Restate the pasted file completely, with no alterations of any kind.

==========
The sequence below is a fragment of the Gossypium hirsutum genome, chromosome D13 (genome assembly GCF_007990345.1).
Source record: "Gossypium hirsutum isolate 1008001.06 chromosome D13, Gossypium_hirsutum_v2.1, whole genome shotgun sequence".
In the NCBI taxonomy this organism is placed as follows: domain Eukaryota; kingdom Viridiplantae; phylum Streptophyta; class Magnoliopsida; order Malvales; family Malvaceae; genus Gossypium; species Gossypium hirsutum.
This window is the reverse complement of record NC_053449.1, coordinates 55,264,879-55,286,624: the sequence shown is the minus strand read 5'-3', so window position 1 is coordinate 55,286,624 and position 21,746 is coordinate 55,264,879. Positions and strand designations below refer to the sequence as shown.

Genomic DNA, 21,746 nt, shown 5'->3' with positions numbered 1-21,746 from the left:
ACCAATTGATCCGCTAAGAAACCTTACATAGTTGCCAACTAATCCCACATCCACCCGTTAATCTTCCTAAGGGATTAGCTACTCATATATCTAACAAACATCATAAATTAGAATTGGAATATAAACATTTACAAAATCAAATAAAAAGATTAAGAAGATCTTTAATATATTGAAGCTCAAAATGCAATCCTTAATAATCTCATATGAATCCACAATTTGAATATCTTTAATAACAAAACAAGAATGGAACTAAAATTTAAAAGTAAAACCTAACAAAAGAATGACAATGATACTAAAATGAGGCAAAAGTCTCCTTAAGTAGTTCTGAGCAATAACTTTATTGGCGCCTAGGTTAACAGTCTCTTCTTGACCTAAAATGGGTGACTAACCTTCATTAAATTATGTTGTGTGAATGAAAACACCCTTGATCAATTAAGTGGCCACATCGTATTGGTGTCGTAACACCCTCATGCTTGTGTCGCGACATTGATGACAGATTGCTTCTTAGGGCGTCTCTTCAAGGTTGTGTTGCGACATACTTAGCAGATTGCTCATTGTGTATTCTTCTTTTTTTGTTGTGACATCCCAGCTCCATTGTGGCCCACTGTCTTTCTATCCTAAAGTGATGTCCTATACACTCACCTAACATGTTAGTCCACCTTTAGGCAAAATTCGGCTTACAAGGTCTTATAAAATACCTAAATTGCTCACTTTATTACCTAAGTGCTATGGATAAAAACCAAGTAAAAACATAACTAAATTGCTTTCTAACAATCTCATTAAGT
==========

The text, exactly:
The sequence below is a fragment of the Gossypium hirsutum genome, chromosome D13 (genome assembly GCF_007990345.1).
Source record: "Gossypium hirsutum isolate 1008001.06 chromosome D13, Gossypium_hirsutum_v2.1, whole genome shotgun sequence".
In the NCBI taxonomy this organism is placed as follows: domain Eukaryota; kingdom Viridiplantae; phylum Streptophyta; class Magnoliopsida; order Malvales; family Malvaceae; genus Gossypium; species Gossypium hirsutum.
This window is the reverse complement of record NC_053449.1, coordinates 55,264,879-55,286,624: the sequence shown is the minus strand read 5'-3', so window position 1 is coordinate 55,286,624 and position 21,746 is coordinate 55,264,879. Positions and strand designations below refer to the sequence as shown.

Genomic DNA, 21,746 nt, shown 5'->3' with positions numbered 1-21,746 from the left:
ACCAATTGATCCGCTAAGAAACCTTACATAGTTGCCAACTAATCCCACATCCACCCGTTAATCTTCCTAAGGGATTAGCTACTCATATATCTAACAAACATCATAAATTAGAATTGGAATATAAACATTTACAAAATCAAATAAAAAGATTAAGAAGATCTTTAATATATTGAAGCTCAAAATGCAATCCTTAATAATCTCATATGAATCCACAATTTGAATATCTTTAATAACAAAACAAGAATGGAACTAAAATTTAAAAGTAAAACCTAACAAAAGAATGACAATGATACTAAAATGAGGCAAAAGTCTCCTTAAGTAGTTCTGAGCAATAACTTTATTGGCGCCTAGGTTAACAGTCTCTTCTTGACCTAAAATGGGTGACTAACCTTCATTAAATTATGTTGTGTGAATGAAAACACCCTTGATCAATTAAGTGGCCACATCGTATTGGTGTCGTAACACCCTCATGCTTGTGTCGCGACATTGATGACAGATTGCTTCTTAGGGCGTCTCTTCAAGGTTGTGTTGCGACATACTTAGCAGATTGCTCATTGTGTATTCTTCTTTTTTTGTTGTGACATCCCAGCTCCATTGTGGCCCACTGTCTTTCTATCCTAAAGTGATGTCCTATACACTCACCTAACATGTTAGTCCACCTTTAGGCAAAATTCGGCTTACAAGGTCTTATAAAATACCTAAATTGCTCACTTTATTACCTAAGTGCTATGGATAAAAACCAAGTAAAAACATAACTAAATTGCTTTCTAACAATCTCATTAAGT